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Jarrett Boykin Steps Up With James Jones and Randall Cobb Out

Looking Pack: Week 7

Oct. 21, 2013
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Jim Biever / Packers.com
When the Green Bay’s schedule was announced during the offseason, the Oct. 20 home game against the perennial awful Cleveland Browns was almost universally viewed as an easy win throughout Packerland. The skewed matchup seemed even more lopsided after week two, as the winless Browns traded franchise player Trent Richardson to the Colts and starting quarterback Brandon Weeden was injured.

To everyone’s surprise, Cleveland won three of its next four games—making what was once a football formality into a battle of three-win teams. Whatever excitement and intrigue had materialized since late September quickly disappeared, as the Packers never trailed en route to a 31-13 win.

The Packers offense set the tone early, forcing Cleveland to punt on its first drive, then drove down the field easily on a 40-yard opening drive capped off with a 10-yard Aaron Rodgers-to-Jermichael Finley touchdown connection. Cleveland managed to get into Green Bay territory on its next drive, but ultimately stalled again—in the form of a Davon House interception thrown by Weeden (who’s healthy again) on 4th and 1. Green Bay’s second drive was more of the same, as the Packers breezed down the field again, culminating in an Eddie Lacy touchdown run from a yard out to give extend the lead to 14-0 at the end of the first quarter.

The Browns narrowed the gap in the second quarter with a 46-yard field goal off the foot of ex Packers training camper Billy Cundiff. However, Mason Crosby put the deficit back at 14 with a 26-yarder of his own in the waning second of the half. Green Bay went into the locker room with a 17-3 lead, having scored on three of its four first half possessions.

The second half became the Jarrett Boykin show. The unheralded second-year player was given the tall task of accounting for some of the production lost in the injuries of James Jones and Randall Cobb—a duo that combined for 49 receptions, 717 receiving yards and four touchdowns in Green Bay’s first five games. Boykin performed admirably, racking up over 100 receiving yards on eight receptions, including a fourth quarter touchdown grab. He and Jordy Nelson (who had five catches for 42 yards and a touchdown) were able to spell Cobb, Jones and, later, Finley when the tight end was carted off the field after sustaining a neck injury. Lacy also supplied a viable rushing attack, with a respectable 82 yards on the day.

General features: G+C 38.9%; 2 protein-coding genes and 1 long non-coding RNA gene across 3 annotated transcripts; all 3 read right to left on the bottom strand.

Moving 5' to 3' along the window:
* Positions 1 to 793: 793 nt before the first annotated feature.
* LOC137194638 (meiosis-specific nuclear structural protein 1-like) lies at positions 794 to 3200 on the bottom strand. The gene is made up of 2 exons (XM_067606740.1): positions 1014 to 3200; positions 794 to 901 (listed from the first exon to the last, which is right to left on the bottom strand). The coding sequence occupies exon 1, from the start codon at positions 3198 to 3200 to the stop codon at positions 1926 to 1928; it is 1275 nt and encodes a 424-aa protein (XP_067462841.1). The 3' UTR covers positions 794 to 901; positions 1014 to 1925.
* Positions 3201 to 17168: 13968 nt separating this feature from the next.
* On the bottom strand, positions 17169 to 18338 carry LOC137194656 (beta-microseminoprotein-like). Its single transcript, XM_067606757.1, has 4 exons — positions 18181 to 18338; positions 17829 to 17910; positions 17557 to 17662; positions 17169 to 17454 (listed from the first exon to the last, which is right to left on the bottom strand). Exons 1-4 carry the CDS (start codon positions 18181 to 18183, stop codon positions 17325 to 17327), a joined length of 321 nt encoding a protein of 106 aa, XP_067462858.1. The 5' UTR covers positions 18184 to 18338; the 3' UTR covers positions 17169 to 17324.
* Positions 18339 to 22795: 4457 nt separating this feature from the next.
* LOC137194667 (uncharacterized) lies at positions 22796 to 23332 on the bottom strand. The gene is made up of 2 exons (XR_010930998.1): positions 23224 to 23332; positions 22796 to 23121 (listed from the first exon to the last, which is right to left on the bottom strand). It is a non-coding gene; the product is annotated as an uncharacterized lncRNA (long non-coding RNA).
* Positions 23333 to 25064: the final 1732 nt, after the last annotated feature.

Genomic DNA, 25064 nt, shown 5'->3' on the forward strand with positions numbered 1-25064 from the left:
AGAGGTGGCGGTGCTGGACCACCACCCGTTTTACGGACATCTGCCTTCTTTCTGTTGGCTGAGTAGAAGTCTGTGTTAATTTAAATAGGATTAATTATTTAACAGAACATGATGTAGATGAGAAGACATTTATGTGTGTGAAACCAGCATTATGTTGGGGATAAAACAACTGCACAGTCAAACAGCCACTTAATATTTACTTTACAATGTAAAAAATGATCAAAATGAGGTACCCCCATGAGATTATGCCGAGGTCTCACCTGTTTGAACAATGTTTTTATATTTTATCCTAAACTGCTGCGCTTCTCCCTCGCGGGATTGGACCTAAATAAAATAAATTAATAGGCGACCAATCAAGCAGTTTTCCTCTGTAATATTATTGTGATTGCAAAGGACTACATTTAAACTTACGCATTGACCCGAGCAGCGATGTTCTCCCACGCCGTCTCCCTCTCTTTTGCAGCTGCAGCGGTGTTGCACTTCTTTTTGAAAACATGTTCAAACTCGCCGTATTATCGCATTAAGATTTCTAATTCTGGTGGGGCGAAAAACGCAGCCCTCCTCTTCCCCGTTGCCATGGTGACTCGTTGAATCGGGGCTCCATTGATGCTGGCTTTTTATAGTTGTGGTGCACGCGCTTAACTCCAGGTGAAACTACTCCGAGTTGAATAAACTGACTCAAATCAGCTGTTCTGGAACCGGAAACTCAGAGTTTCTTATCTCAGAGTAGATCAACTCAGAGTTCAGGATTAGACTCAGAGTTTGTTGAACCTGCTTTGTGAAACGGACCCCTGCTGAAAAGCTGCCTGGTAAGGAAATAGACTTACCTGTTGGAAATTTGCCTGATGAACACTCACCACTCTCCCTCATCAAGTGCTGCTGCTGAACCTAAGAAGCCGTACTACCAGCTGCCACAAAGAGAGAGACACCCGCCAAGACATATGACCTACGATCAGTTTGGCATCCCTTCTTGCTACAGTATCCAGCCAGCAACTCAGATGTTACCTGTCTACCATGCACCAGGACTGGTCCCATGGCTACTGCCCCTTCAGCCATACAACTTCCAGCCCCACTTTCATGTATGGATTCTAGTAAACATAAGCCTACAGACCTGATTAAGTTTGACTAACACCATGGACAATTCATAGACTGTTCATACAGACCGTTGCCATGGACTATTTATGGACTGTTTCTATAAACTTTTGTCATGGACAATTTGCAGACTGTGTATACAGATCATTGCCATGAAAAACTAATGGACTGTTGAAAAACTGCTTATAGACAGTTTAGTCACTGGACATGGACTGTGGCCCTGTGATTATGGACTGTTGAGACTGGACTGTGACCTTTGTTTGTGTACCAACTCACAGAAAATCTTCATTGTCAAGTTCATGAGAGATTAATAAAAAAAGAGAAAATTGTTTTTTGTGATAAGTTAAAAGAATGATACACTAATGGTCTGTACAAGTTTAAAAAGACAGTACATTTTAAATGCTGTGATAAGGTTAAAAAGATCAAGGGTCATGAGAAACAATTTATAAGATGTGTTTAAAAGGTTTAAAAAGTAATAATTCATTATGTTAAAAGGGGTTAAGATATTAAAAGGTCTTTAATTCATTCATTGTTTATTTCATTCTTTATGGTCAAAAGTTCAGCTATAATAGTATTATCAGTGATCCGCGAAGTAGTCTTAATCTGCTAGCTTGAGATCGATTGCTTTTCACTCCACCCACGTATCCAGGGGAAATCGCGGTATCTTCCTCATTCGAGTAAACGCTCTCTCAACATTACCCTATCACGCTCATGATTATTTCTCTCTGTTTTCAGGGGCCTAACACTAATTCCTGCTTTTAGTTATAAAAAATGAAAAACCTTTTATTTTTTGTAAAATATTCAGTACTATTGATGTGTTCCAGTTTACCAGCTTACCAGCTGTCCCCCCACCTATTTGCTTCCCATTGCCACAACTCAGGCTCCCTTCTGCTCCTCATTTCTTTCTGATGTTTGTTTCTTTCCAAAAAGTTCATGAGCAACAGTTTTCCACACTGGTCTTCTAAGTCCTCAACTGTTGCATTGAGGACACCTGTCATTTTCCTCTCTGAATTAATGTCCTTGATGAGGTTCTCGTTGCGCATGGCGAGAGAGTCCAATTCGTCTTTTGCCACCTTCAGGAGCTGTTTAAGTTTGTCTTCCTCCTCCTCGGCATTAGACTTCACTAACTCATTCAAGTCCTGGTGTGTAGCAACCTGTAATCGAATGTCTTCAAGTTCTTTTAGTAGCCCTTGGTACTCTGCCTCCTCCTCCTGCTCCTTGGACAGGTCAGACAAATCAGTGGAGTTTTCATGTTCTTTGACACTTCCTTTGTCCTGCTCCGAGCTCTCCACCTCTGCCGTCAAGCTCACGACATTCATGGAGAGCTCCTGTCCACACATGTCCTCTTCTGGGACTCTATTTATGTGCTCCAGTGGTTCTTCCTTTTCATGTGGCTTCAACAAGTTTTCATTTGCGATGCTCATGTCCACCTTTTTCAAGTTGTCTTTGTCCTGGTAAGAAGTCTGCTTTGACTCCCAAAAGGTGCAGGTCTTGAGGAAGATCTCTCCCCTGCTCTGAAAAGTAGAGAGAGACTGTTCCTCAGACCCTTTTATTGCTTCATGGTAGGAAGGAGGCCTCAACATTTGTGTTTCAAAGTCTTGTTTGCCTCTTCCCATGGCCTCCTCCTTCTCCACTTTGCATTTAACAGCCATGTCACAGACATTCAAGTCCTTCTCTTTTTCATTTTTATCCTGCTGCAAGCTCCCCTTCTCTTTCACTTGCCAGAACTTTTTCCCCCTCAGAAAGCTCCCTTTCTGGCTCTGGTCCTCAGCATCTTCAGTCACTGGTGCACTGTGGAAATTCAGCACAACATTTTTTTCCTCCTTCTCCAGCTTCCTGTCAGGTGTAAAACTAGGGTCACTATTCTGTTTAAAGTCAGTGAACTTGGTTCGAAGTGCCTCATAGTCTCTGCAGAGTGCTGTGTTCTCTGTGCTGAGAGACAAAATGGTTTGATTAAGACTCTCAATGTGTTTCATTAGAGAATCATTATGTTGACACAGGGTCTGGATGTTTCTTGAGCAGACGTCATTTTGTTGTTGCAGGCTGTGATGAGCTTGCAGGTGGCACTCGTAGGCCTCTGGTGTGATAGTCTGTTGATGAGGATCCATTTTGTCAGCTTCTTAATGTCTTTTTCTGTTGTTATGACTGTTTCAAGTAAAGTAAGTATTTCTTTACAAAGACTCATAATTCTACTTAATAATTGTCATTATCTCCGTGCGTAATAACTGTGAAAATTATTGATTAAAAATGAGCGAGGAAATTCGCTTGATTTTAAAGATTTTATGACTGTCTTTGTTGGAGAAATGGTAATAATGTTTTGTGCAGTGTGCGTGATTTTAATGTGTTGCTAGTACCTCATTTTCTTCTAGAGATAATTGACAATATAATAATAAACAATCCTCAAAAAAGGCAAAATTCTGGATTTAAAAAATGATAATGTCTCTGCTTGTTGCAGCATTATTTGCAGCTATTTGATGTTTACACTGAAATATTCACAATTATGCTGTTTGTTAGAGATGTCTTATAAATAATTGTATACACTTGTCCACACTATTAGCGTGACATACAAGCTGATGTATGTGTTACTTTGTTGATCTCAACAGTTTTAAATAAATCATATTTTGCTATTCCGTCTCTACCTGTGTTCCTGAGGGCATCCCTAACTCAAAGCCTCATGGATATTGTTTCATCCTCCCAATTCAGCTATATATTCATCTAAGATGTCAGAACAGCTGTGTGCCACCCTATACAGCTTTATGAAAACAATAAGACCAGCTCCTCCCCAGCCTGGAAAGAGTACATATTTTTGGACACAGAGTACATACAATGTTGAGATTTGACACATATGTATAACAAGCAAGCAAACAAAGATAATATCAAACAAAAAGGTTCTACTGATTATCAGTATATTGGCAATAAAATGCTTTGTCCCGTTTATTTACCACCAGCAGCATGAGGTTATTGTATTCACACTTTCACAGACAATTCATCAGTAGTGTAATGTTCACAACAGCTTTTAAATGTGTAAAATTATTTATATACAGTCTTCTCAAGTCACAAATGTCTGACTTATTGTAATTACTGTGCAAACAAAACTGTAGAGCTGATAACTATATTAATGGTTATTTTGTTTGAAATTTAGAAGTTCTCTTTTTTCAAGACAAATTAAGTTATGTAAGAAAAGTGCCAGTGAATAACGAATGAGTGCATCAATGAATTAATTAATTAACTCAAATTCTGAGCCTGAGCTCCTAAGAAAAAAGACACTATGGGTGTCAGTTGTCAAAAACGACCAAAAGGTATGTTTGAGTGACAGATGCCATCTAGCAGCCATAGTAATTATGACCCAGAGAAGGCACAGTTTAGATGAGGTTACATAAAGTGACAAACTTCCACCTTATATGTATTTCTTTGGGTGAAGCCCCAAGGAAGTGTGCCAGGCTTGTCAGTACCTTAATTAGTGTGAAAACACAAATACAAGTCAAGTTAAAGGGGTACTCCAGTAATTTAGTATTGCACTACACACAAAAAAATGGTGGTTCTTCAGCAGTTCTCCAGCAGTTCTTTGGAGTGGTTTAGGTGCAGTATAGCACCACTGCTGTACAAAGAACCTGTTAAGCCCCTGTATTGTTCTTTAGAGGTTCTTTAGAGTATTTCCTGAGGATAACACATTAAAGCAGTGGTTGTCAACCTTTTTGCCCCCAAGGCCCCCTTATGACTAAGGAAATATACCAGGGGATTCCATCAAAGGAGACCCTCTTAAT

On the other side of the ball, Cleveland’s star receiver Josh Gordon was kept at bay by Sam Shields. Gordon went three-plus quarters without a catch, and only managed 21 yards in garbage time. Up and coming Cleveland tight end Jordan Cameron fared just slightly better, tallying 55 yards and a touchdown. Save for another Cundiff field goal, the defense quietly held the Browns in check. Cleveland managed just 83 yards on the ground, and Weeden was held to a laughable 149 yards through the air (and was sacked three times in the process).

Though rampant Packers injuries and Cleveland’s unexpected offensive uptick made this week seven game anything but a slam dunk on paper, Green Bay’s performance and the Browns returning to familiar faulty form made things relatively easy for the Packers on the field.

Player Of The Game (Offense) – Jarrett Boykin

Boykin’s eight receptions were two more than his career mark prior to Sunday. Shouldering much of the workload left in the absence of Cobb and Jones, he caught eight of 10 balls thrown his way, accounting for 106 yards and his first career touchdown.

Player Of The Game (Defense/Special Teams) – Jamari Lattimore

Green Bay’s next man up mentality also needed to be applied to the drastically depleted linebacker corps. Fortunately, that next man was undrafted third year inside linebacker Lattimore, whose 12 tackles tied A.J. Hawk for the team lead. Lattimore also supplied one of the three Packers sacks on the afternoon.

Up next: Sunday, Oct. 27 at Minnesota Vikings at 7:30 p.m.

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